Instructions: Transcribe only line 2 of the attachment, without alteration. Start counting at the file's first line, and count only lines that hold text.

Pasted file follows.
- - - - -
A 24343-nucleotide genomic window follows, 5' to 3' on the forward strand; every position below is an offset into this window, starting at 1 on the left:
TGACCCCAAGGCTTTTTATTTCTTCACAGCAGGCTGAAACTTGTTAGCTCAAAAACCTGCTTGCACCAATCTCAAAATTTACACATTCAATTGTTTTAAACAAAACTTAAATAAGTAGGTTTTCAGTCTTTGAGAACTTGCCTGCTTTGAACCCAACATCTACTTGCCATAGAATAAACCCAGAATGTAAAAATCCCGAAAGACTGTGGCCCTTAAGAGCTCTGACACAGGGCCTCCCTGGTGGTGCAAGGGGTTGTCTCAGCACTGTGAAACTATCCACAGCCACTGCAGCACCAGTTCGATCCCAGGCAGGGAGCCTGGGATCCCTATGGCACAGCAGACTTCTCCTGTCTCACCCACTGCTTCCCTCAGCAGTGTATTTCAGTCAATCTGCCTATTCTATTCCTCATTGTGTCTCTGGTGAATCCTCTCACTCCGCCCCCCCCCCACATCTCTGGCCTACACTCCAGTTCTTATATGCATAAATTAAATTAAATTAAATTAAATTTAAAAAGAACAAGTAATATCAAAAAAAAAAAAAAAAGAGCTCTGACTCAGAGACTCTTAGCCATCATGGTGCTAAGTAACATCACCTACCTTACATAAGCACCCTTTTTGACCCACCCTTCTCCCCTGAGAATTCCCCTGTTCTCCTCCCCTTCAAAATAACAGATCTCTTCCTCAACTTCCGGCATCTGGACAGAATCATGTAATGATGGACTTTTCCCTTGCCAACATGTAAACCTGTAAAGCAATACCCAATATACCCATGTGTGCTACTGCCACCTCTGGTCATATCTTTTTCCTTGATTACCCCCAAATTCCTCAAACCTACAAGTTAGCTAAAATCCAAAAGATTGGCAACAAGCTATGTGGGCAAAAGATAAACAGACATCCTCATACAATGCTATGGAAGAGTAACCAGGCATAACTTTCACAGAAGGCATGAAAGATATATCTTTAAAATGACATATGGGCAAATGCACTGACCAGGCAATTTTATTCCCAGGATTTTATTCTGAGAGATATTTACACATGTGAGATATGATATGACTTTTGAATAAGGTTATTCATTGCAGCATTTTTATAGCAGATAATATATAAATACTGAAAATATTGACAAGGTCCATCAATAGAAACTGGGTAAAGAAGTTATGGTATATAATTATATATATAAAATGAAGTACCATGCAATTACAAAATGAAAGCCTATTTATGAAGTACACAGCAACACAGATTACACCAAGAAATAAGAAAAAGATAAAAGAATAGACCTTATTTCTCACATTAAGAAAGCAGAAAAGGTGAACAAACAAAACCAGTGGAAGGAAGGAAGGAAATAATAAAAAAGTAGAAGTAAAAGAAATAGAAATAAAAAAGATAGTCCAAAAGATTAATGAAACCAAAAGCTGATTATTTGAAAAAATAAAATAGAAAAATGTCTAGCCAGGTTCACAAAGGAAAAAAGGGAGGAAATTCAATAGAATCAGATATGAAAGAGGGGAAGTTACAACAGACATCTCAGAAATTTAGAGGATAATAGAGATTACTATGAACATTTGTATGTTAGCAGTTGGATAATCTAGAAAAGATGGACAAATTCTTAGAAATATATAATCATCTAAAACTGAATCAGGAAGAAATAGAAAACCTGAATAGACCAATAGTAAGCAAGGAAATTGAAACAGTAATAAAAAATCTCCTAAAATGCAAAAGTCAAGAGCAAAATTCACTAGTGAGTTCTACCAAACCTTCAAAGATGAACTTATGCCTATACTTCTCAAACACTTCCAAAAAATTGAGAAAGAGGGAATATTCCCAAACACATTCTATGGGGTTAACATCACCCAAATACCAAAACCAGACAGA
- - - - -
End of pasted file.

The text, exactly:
TGACCCCAAGGCTTTTTATTTCTTCACAGCAGGCTGAAACTTGTTAGCTCAAAAACCTGCTTGCACCAATCTCAAAATTTACACATTCAATTGTTTTAAACAAAACTTAAATAAGTAGGTTTTCAGTCTTTGAGAACTTGCCTGCTTTGAACCCAACATCTACTTGCCATAGAATAAACCCAGAATGTAAAAATCCCGAAAGACTGTGGCCCTTAAGAGCTCTGACACAGGGCCTCCCTGGTGGTGCAAGGGGTTGTCTCAGCACTGTGAAACTATCCACAGCCACTGCAGCACCAGTTCGATCCCAGGCAGGGAGCCTGGGATCCCTATGGCACAGCAGACTTCTCCTGTCTCACCCACTGCTTCCCTCAGCAGTGTATTTCAGTCAATCTGCCTATTCTATTCCTCATTGTGTCTCTGGTGAATCCTCTCACTCCGCCCCCCCCCCACATCTCTGGCCTACACTCCAGTTCTTATATGCATAAATTAAATTAAATTAAATTAAATTTAAAAAGAACAAGTAATATCAAAAAAAAAAAAAAAAGAGCTCTGACTCAGAGACTCTTAGCCATCATGGTGCTAAGTAACATCACCTACCTTACATAAGCACCCTTTTTGACCCACCCTTCTCCCCTGAGAATTCCCCTGTTCTCCTCCCCTTCAAAATAACAGATCTCTTCCTCAACTTCCGGCATCTGGACAGAATCATGTAATGATGGACTTTTCCCTTGCCAACATGTAAACCTGTAAAGCAATACCCAATATACCCATGTGTGCTACTGCCACCTCTGGTCATATCTTTTTCCTTGATTACCCCCAAATTCCTCAAACCTACAAGTTAGCTAAAATCCAAAAGATTGGCAACAAGCTATGTGGGCAAAAGATAAACAGACATCCTCATACAATGCTATGGAAGAGTAACCAGGCATAACTTTCACAGAAGGCATGAAAGATATATCTTTAAAATGACATATGGGCAAATGCACTGACCAGGCAATTTTATTCCCAGGATTTTATTCTGAGAGATATTTACACATGTGAGATATGATATGACTTTTGAATAAGGTTATTCATTGCAGCATTTTTATAGCAGATAATATATAAATACTGAAAATATTGACAAGGTCCATCAATAGAAACTGGGTAAAGAAGTTATGGTATATAATTATATATATAAAATGAAGTACCATGCAATTACAAAATGAAAGCCTATTTATGAAGTACACAGCAACACAGATTACACCAAGAAATAAGAAAAAGATAAAAGAATAGACCTTATTTCTCACATTAAGAAAGCAGAAAAGGTGAACAAACAAAACCAGTGGAAGGAAGGAAGGAAATAATAAAAAAGTAGAAGTAAAAGAAATAGAAATAAAAAAGATAGTCCAAAAGATTAATGAAACCAAAAGCTGATTATTTGAAAAAATAAAATAGAAAAATGTCTAGCCAGGTTCACAAAGGAAAAAAGGGAGGAAATTCAATAGAATCAGATATGAAAGAGGGGAAGTTACAACAGACATCTCAGAAATTTAGAGGATAATAGAGATTACTATGAACATTTGTATGTTAGCAGTTGGATAATCTAGAAAAGATGGACAAATTCTTAGAAATATATAATCATCTAAAACTGAATCAGGAAGAAATAGAAAACCTGAATAGACCAATAGTAAGCAAGGAAATTGAAACAGTAATAAAAAATCTCCTAAAATGCAAAAGTCAAGAGCAAAATTCACTAGTGAGTTCTACCAAACCTTCAAAGATGAACTTATGCCTATACTTCTCAAACACTTCCAAAAAATTGAGAAAGAGGGAATATTCCCAAACACATTCTATGGGGTTAACATCACCCAAATACCAAAACCAGACAGA